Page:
Welcome to the first in our series of blog posts devoted to some of the amazing people who volunteer for the Seattle Aquarium. We’ll be highlighting others in the weeks to come. Interested in becoming a volunteer yourself? Scroll to the bottom for details!
Whitney proudly displaying her many volunteer pins, earned over her many years of service to the Seattle Aquarium(thank you so much, Whitney!).
Whitney Golay started volunteering for the Aquarium in 2012 as a beach naturalist. In 2014, she added diving to the mix and, at last count, had logged more than 550 hours of service—all of them in our Pacific Coral Reef habitat. “It’s essentially a mini vacation where I can see tropical fish up close without having to go to Hawai‘i,” she says, “And I’m giving back at the same time.”
But Whitney’s appreciation for the marine environment isn’t limited to tropical waters. She studied marine biology at the University of Washington because of her love of the Salish Sea—a love she shares with her dad. “When I was growing up, my family would spend weekends on the Kitsap Peninsula, checking out all the tide pools and some of my favorite Salish Sea creatures, nudibranchs,” she says.
Whitney’s journey to becoming a diver started in 2010, while she was working in Friday Harbor, analyzing underwater rock wall photos on a computer. When a co-worker signed up for a scuba class, she decided to join. “And, a few months later, I was getting to look at all the underwater sights that I’d been staring at through the computer screen,” she comments. She got her dive masters in 2014 and started volunteering for us the same year.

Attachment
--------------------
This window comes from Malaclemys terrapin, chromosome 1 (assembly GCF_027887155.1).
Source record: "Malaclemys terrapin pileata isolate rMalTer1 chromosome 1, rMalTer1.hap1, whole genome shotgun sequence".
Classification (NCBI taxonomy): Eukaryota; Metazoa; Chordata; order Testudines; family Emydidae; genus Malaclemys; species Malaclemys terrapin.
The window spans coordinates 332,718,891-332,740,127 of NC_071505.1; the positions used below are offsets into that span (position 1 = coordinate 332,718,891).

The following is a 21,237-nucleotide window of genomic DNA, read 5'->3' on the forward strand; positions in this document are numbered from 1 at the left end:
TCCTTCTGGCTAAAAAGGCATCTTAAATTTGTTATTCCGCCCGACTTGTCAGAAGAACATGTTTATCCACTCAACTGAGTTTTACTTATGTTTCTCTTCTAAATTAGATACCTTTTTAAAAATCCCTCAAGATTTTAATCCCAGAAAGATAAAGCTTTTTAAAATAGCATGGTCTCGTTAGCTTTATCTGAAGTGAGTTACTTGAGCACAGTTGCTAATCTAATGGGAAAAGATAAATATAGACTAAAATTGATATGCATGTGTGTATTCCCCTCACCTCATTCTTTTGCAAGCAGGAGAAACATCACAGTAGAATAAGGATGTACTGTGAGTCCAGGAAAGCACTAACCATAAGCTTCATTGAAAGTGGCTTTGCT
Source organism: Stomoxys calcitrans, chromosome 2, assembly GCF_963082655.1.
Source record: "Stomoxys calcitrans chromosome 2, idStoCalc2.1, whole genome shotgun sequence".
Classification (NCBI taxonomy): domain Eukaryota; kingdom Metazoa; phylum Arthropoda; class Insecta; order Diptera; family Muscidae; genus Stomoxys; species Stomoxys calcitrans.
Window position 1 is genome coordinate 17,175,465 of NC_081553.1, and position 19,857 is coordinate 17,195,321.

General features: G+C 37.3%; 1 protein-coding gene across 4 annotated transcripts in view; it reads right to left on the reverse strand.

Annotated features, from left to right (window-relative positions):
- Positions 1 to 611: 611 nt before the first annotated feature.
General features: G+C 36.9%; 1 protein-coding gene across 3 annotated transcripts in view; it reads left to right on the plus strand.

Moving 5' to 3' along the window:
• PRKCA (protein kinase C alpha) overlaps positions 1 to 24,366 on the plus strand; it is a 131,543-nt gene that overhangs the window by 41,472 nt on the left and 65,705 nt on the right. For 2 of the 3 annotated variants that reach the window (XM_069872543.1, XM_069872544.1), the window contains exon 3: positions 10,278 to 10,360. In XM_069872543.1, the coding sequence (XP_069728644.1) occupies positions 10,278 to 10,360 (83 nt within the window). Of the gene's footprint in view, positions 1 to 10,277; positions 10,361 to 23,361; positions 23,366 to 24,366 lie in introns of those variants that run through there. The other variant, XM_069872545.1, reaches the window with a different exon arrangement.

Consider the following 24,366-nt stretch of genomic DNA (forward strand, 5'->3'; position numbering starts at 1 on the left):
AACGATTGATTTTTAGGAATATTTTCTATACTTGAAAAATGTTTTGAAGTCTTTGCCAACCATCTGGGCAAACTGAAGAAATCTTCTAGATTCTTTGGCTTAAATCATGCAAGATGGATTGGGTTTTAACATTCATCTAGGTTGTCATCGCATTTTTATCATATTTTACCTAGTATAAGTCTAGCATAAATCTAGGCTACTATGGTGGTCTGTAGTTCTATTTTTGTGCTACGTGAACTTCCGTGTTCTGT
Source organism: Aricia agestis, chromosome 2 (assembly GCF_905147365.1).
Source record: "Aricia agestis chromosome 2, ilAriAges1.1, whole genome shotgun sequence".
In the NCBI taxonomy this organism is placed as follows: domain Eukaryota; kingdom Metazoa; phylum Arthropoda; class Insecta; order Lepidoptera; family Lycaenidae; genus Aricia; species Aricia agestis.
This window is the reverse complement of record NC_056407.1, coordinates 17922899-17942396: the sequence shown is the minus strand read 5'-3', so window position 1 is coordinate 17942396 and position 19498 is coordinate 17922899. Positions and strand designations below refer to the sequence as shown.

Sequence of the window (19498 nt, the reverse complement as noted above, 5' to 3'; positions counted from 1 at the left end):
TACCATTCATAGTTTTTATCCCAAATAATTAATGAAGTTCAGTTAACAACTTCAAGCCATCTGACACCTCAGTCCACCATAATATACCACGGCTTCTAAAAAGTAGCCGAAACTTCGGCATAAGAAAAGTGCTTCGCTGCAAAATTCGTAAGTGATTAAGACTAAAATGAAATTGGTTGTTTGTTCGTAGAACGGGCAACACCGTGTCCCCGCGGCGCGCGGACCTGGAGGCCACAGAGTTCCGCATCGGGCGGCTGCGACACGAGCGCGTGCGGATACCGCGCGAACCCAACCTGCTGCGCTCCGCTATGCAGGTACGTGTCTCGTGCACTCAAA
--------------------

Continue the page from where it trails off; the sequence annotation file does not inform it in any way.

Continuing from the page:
Volunteer diver Whitney in action in our Pacific Coral Reef habitat.
Now, Whitney spends her volunteer shifts diving in the warm-water habitats at the Aquarium, where she feeds the fish, watches the antics of the porcupinefish (one for her favorites), cleans the habitat and waves to guests on the “dry side.” She especially loves waving to young girls, who she hopes are inspired to share her passion for the ocean and conservation.
When asked what she would say to someone who is considering becoming a volunteer diver at the Aquarium, her short answer is, “Do it!” She adds, “It’s a unique opportunity. You're able to see some of the species up close that you are never going to see otherwise.”
Potential volunteer divers are required to have a minimum of 12 dives in local diving conditions within the last year and an advanced open water diver certificate. Divers must also commit to at least one three-hour shift at the Aquarium, every other week for at least a year. Interested in learning more? Visit the adult volunteer page on our website and fill out our diver experience form!